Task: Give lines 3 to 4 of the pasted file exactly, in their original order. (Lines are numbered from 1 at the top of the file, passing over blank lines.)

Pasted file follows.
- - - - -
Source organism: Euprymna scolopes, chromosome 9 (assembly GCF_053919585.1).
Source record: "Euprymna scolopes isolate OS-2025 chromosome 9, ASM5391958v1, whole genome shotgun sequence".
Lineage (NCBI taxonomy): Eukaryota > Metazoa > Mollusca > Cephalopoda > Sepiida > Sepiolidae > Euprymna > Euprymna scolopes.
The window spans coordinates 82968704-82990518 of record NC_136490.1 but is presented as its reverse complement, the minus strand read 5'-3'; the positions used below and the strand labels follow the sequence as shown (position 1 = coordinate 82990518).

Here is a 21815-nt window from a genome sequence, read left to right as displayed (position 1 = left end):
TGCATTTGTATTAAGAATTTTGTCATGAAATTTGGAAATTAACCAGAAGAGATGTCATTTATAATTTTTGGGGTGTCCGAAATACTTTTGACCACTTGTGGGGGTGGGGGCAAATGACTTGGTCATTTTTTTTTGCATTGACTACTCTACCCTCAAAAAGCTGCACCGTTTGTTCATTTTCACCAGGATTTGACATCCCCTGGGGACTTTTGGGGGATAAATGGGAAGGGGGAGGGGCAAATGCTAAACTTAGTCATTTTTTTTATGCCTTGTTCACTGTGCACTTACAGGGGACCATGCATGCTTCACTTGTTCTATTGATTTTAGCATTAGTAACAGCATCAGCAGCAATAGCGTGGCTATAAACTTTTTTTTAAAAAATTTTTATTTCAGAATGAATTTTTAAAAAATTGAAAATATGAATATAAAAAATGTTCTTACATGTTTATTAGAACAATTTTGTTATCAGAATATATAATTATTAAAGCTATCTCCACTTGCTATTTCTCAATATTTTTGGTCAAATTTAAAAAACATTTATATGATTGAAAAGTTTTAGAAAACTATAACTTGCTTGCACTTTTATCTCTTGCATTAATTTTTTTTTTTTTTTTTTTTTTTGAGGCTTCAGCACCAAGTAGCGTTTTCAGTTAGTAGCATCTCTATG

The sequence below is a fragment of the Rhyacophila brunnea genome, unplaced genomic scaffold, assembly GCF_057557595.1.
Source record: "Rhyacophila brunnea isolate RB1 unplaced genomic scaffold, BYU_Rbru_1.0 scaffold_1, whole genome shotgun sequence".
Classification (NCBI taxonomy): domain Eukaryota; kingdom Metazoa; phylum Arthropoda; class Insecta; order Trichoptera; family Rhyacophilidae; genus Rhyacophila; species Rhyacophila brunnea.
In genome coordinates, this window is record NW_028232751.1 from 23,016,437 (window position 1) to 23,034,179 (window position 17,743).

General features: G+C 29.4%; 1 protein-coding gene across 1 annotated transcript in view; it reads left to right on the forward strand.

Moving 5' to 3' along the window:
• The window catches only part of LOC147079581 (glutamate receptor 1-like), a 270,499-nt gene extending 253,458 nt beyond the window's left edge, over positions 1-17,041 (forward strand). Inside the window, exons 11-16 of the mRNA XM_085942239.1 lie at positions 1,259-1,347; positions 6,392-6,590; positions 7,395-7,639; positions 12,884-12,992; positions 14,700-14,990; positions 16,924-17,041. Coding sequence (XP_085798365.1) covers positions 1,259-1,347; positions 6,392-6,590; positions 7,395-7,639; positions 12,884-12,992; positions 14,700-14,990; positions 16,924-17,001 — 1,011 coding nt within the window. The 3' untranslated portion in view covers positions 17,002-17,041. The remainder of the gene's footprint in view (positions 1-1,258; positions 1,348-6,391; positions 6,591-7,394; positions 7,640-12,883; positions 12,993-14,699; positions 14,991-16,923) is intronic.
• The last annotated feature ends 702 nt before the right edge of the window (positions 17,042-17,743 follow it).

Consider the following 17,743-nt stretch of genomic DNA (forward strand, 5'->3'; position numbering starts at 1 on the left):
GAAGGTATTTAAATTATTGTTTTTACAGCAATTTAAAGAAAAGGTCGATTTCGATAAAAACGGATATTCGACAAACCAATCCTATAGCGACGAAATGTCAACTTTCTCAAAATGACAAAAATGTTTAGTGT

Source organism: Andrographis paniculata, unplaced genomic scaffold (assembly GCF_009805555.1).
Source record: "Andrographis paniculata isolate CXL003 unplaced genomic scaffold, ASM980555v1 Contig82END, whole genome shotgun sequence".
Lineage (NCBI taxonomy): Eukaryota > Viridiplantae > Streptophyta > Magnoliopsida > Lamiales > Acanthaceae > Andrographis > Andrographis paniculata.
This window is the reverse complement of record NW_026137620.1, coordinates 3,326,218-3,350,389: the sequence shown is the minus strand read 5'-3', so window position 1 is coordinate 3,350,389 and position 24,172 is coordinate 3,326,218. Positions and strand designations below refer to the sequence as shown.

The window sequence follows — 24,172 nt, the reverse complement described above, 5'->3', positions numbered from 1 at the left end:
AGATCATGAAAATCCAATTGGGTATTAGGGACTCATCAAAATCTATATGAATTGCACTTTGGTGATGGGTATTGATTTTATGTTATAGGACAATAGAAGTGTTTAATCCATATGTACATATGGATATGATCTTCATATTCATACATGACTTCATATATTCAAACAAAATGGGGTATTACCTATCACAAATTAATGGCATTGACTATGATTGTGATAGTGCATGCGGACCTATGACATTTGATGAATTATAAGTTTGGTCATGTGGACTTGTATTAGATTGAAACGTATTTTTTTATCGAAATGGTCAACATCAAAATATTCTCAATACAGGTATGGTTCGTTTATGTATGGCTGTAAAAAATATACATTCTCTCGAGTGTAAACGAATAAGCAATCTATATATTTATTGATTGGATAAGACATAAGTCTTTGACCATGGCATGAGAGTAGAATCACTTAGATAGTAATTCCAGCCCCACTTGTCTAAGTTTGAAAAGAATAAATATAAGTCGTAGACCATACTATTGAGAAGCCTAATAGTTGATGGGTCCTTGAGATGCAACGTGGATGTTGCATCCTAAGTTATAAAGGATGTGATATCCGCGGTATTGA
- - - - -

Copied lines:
Lineage (NCBI taxonomy): Eukaryota > Metazoa > Mollusca > Cephalopoda > Sepiida > Sepiolidae > Euprymna > Euprymna scolopes.
The window spans coordinates 82968704-82990518 of record NC_136490.1 but is presented as its reverse complement, the minus strand read 5'-3'; the positions used below and the strand labels follow the sequence as shown (position 1 = coordinate 82990518).